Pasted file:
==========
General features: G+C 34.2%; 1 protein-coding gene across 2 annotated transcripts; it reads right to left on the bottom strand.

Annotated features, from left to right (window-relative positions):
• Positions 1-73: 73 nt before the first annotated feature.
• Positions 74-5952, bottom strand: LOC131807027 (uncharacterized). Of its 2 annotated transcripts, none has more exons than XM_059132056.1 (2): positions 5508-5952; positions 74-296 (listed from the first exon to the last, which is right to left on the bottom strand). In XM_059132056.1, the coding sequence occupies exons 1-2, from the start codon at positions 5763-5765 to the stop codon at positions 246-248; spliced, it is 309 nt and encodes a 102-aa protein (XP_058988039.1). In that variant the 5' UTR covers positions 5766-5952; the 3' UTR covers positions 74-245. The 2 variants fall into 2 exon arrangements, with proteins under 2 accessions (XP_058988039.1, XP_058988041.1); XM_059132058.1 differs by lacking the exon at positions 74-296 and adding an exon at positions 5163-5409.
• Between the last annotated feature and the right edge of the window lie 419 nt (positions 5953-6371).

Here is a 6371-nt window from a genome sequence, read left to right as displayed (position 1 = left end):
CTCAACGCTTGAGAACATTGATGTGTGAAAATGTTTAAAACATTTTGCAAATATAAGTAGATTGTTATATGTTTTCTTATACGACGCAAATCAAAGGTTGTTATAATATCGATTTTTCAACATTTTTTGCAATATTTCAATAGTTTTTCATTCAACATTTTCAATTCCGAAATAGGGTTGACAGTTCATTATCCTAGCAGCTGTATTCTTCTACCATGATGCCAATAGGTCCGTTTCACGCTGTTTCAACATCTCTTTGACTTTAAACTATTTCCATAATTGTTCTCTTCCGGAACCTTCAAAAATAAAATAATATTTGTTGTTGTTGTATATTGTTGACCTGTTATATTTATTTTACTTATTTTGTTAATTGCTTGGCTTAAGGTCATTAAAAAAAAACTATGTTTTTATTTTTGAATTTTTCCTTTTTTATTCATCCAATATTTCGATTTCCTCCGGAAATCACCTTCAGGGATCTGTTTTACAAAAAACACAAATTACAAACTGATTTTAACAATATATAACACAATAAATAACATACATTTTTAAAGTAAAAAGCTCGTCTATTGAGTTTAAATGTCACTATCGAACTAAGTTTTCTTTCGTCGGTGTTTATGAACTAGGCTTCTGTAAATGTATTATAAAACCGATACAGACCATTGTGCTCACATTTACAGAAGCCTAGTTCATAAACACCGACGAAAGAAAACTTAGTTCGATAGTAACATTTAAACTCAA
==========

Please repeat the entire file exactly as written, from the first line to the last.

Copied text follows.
General features: G+C 34.2%; 1 protein-coding gene across 2 annotated transcripts; it reads right to left on the bottom strand.

Annotated features, from left to right (window-relative positions):
• Positions 1-73: 73 nt before the first annotated feature.
• Positions 74-5952, bottom strand: LOC131807027 (uncharacterized). Of its 2 annotated transcripts, none has more exons than XM_059132056.1 (2): positions 5508-5952; positions 74-296 (listed from the first exon to the last, which is right to left on the bottom strand). In XM_059132056.1, the coding sequence occupies exons 1-2, from the start codon at positions 5763-5765 to the stop codon at positions 246-248; spliced, it is 309 nt and encodes a 102-aa protein (XP_058988039.1). In that variant the 5' UTR covers positions 5766-5952; the 3' UTR covers positions 74-245. The 2 variants fall into 2 exon arrangements, with proteins under 2 accessions (XP_058988039.1, XP_058988041.1); XM_059132058.1 differs by lacking the exon at positions 74-296 and adding an exon at positions 5163-5409.
• Between the last annotated feature and the right edge of the window lie 419 nt (positions 5953-6371).

Here is a 6371-nt window from a genome sequence, read left to right as displayed (position 1 = left end):
CTCAACGCTTGAGAACATTGATGTGTGAAAATGTTTAAAACATTTTGCAAATATAAGTAGATTGTTATATGTTTTCTTATACGACGCAAATCAAAGGTTGTTATAATATCGATTTTTCAACATTTTTTGCAATATTTCAATAGTTTTTCATTCAACATTTTCAATTCCGAAATAGGGTTGACAGTTCATTATCCTAGCAGCTGTATTCTTCTACCATGATGCCAATAGGTCCGTTTCACGCTGTTTCAACATCTCTTTGACTTTAAACTATTTCCATAATTGTTCTCTTCCGGAACCTTCAAAAATAAAATAATATTTGTTGTTGTTGTATATTGTTGACCTGTTATATTTATTTTACTTATTTTGTTAATTGCTTGGCTTAAGGTCATTAAAAAAAAACTATGTTTTTATTTTTGAATTTTTCCTTTTTTATTCATCCAATATTTCGATTTCCTCCGGAAATCACCTTCAGGGATCTGTTTTACAAAAAACACAAATTACAAACTGATTTTAACAATATATAACACAATAAATAACATACATTTTTAAAGTAAAAAGCTCGTCTATTGAGTTTAAATGTCACTATCGAACTAAGTTTTCTTTCGTCGGTGTTTATGAACTAGGCTTCTGTAAATGTATTATAAAACCGATACAGACCATTGTGCTCACATTTACAGAAGCCTAGTTCATAAACACCGACGAAAGAAAACTTAGTTCGATAGTAACATTTAAACTCAA